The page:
I Ching

LVIII. 兌 The Tui Hexagram

Tui intimates that (under its conditions) there will be progress and attainment. (But) it will be advantageous to be firm and correct.

1. The first NINE, undivided, shows the pleasure of (inward) harmony. There will be good fortune.

2. The second NINE, undivided, shows the pleasure arising from (inward) sincerity. There will be good fortune. Occasion for repentance will disappear.

3. The third SIX, divided, shows its subject bringing round himself whatever can give pleasure. There will be evil.

4. The fourth NINE, undivided, shows its subject deliberating about what to seek his pleasure in, and not at rest. He borders on what would be injurious, but there will be cause for joy.

5. The fifth NINE, undivided, shows its subject trusting in one who would injure him. The situation is perilous.

6. The topmost SIX, divided, shows the pleasure of its subject in leading and attracting others.

兑 – Dui
















Appendix 1

1. Tui has the meaning of pleased satisfaction.

2. (We have) the strong (lines) in the centre, and the weak (lines) on the outer edge (of the two trigrams), (indicating that) in pleasure what is most advantageous is the maintenance of firm correctness. Through this there will be found an accordance with (the will of) heaven, and a correspondence with (the feelings of) men. When (such) pleasure goes before the people, (and leads them on), they forget their toils; when it animates them in encountering difficulties, they forget (the risk of) death. How great is (the power of) this pleased satisfaction, stimulating in such a way the people!

Appendix 2

(Two symbols representing) the waters of a marsh, one over the other, form Tui. The superior man, in accordance with this, (encourages) the conversation of friends and (the stimulus of) their (common) practice.

1. 'The good fortune attached to the pleasure of (inward) harmony' arises from there being nothing in the conduct (of the subject of the line) to awaken doubt.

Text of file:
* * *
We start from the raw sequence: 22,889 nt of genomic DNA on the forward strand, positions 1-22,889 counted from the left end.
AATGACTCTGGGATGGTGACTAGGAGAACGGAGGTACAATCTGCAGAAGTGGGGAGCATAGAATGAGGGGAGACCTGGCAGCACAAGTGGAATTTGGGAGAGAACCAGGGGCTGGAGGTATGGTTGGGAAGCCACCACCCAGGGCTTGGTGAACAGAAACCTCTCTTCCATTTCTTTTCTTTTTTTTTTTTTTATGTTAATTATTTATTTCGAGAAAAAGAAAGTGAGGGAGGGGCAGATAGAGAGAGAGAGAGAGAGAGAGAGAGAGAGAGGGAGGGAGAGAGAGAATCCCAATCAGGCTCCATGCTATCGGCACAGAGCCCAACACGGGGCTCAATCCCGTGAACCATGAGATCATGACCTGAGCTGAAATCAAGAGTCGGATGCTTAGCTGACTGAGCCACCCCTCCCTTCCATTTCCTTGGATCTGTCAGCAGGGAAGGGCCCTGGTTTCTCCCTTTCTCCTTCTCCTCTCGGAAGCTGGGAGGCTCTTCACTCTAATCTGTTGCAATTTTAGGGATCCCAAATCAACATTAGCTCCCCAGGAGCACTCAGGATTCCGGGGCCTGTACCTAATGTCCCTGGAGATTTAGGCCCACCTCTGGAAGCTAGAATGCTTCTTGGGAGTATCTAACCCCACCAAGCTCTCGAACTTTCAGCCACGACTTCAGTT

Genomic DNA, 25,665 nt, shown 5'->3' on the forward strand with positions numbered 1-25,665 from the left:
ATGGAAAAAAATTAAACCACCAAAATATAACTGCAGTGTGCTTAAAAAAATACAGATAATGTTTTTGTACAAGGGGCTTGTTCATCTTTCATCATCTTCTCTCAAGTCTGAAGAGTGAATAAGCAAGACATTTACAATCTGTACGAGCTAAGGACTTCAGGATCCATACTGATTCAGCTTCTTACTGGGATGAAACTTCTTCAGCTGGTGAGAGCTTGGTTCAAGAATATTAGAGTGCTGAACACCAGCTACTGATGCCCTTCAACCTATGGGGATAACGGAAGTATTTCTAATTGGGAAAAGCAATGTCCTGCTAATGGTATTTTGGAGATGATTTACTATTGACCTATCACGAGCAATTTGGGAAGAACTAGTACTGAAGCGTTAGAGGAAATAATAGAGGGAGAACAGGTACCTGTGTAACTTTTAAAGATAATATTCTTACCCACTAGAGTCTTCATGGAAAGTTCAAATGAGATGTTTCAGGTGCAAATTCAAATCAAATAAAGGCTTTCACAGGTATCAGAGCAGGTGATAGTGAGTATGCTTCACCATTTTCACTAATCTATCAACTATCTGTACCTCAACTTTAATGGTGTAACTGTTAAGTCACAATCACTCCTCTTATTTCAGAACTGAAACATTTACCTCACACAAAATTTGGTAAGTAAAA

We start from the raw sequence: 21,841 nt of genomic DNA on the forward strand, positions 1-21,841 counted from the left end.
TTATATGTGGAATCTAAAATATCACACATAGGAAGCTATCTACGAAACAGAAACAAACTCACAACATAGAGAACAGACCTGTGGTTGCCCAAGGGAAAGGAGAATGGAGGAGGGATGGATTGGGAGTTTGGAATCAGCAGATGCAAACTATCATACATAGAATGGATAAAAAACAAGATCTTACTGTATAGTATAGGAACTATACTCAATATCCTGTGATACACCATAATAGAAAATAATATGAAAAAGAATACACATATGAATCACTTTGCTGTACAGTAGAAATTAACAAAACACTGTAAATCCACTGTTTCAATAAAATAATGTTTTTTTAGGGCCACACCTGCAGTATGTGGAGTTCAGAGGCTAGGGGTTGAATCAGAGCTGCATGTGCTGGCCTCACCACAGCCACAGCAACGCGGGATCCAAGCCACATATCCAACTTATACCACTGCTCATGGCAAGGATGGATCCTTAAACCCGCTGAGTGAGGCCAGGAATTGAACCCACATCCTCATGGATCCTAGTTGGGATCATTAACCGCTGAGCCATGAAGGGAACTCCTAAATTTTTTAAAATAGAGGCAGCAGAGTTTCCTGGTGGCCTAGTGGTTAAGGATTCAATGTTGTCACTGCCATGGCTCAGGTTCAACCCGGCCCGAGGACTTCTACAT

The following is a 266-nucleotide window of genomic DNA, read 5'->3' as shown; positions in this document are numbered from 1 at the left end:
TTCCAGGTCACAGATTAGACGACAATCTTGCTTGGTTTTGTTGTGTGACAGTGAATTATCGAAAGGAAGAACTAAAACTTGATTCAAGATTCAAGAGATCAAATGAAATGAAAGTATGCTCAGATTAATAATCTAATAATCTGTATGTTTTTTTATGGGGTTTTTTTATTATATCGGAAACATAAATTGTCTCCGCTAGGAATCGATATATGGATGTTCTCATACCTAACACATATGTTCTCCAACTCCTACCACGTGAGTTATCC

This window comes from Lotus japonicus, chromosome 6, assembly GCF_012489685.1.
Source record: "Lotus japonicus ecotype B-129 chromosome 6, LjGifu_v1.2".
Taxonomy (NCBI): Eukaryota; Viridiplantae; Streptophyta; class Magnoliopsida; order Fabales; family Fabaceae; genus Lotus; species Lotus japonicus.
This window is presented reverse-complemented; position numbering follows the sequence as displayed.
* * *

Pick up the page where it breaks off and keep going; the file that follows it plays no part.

2. 'The good fortune attached to the pleasure arising from (inward sincerity)' is due to the confidence felt in the object (of the subject of the line).

3. 'The evil predicated of one's bringing around himself whatever can give pleasure' is shown by the inappropriateness of the place (of the line).

4. 'The joy in connexion with (the subject of) the fourth NINE, (undivided): is due to the happiness (which he will produce).

5. 'He trusts in one who would injure him:'—his place is that which is correct and appropriate.

6. 'The topmost SIX, (divided), shows the pleasure (of its subject) in leading and attracting others:'—his (virtue) is not yet brilliant.


LVIII The trigram Tui symbolises water as collected in a marsh or lake; and its attribute or virtus is pleasure or complacent satisfaction. It is a matter of some difficulty to determine in one's mind how this attribute came to be connected with the trigram. The Khang-hsî editors say:—'When the airs of spring begin to blow, from the collections of water on the earth the moistening vapours rise up (and descend again); so, when the breath of health is vigorous in a man's person, the hue of it is displayed in his complexion. Akin to this is the significance of the hexagram Tui representing a marsh, as denoting pleasure. Although the yin lines give it its special character they owe their power and effect to the yang; so when the qualities of mildness and harmony prevail in a man, without true-heartedness and integrity to control and direct them, they will fail to be correct, and may degenerate into what is evil. Hence it is said that it will be advantageous to be firm and correct!'